A floating offshore wind industry in California could dramatically increase in-state renewable energy generation and support thousands of new jobs, according to “The California Offshore Wind Project: A Vision for Industry Growth,” a new report from the American Jobs Project in partnership with the Schatz Energy Research Center at Humboldt State University, Pacific Ocean Energy Trust, and BVG Associates.
With deep waters and some of the highest wind speeds in the country, the Golden State has 112 GW of technical offshore wind resource potential, meaning it has the potential to produce 1.5 times as much electricity as California uses in one year, according to the report.
Based on research and stakeholder outreach, the report finds that California’s offshore wind industry could support over 17,500 jobs in 2045. This figure includes direct jobs from manufacturing and software development, indirect jobs from suppliers, and induced jobs from spending in the local economy.
The report notes that floating offshore wind turbines are a “natural choice” for California, given its “unique ocean topography.” Nearly 95% of the state’s available offshore wind resources are in waters deeper than 60 meters, which cannot support turbines with fixed-bottom foundations, according to the report.
“Offshore wind can spur a new wave of innovation in California that will support our climate goals,” says Mary Collins, managing director of the American Jobs Project and lead author of the report. “But in order to take full advantage of this important source of clean energy, California needs a coordinated state vision to create opportunities for workers and businesses and protect our environmental values.”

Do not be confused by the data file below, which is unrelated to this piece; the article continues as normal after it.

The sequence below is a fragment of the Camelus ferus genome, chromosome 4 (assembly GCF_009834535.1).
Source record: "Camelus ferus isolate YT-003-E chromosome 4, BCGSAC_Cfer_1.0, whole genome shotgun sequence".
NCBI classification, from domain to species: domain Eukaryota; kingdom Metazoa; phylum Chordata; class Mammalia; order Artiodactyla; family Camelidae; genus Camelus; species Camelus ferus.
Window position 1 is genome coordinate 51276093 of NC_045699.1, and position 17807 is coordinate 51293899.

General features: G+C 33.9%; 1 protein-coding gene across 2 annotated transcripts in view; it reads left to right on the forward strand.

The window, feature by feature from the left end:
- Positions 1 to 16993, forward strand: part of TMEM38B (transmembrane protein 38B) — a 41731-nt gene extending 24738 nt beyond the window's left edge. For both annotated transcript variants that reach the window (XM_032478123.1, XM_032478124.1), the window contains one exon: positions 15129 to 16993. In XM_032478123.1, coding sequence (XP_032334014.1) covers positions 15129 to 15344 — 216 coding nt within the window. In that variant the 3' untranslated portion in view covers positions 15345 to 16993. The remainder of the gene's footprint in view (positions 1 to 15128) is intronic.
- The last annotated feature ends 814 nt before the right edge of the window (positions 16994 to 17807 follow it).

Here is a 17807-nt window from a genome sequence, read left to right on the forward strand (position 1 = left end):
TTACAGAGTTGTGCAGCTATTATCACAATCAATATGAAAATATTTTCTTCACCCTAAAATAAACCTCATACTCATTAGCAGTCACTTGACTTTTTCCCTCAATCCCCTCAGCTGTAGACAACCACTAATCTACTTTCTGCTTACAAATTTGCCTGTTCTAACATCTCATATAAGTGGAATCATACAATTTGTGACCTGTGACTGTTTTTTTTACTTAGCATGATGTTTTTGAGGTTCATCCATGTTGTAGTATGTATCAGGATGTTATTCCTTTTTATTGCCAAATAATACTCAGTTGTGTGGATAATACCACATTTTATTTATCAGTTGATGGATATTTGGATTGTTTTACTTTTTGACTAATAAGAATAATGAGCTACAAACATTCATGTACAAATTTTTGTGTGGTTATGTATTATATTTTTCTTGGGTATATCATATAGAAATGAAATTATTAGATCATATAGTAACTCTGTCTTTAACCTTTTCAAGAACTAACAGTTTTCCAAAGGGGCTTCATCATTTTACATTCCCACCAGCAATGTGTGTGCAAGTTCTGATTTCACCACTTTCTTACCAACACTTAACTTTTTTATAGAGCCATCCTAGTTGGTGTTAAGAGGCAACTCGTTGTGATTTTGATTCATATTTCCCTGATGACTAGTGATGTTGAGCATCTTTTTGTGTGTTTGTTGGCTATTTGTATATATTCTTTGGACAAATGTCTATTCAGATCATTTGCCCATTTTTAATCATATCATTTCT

The report provides short- and long-term strategies for spurring California’s offshore wind industry:
- Setting a market acceleration target and establishing a comprehensive approach to offshore wind studies to guide early development, survey potential impacts on coastal ecosystems, consider innovative financing mechanisms and reduce red tape;
- Establishing a phased approach to offshore wind workforce development to build a diverse and inclusive workforce, formalize partnerships between industry and training providers, and invest in offshore wind safety training;
- Aligning innovation and access to capital policies with industry needs and promoting offshore wind research collaboration, knowledge exchange and business development;
- Upgrading ports and establishing port innovation districts to support evolving technology and workforce needs; and
- Appointing a California offshore wind czar to coordinate activities among state agencies, foster community programs, advocate for procedural changes in the federal leasing process, build international relationships for knowledge exchange, and capture foreign direct-investment opportunities.
In 2018, policymakers set California on a path to 100% clean energy by 2045 through the passage of S.B.100. The report says offshore wind can help California achieve a resilient, secure and carbon-free energy future by improving grid stability and operational efficiency, tapping into rapidly decreasing costs and growing demand for the technology, and harnessing the state’s vast natural resources. In addition, good-paying jobs in offshore wind could be filled by workers transitioning from the fossil fuel sector.
“California’s coast offers some of the highest wind resource potential in the country, and offshore wind could produce more than 1.5 times the electricity the state currently uses in one year,” says Arne Jacobson, director of the Schatz Energy Research Center. “This report provides useful guidance to policymakers and stakeholders for the effort to develop this important source of renewable energy in a way that respects our vibrant coastal ecosystem and maximizes benefits to the local economy.”
More on the report can be found here.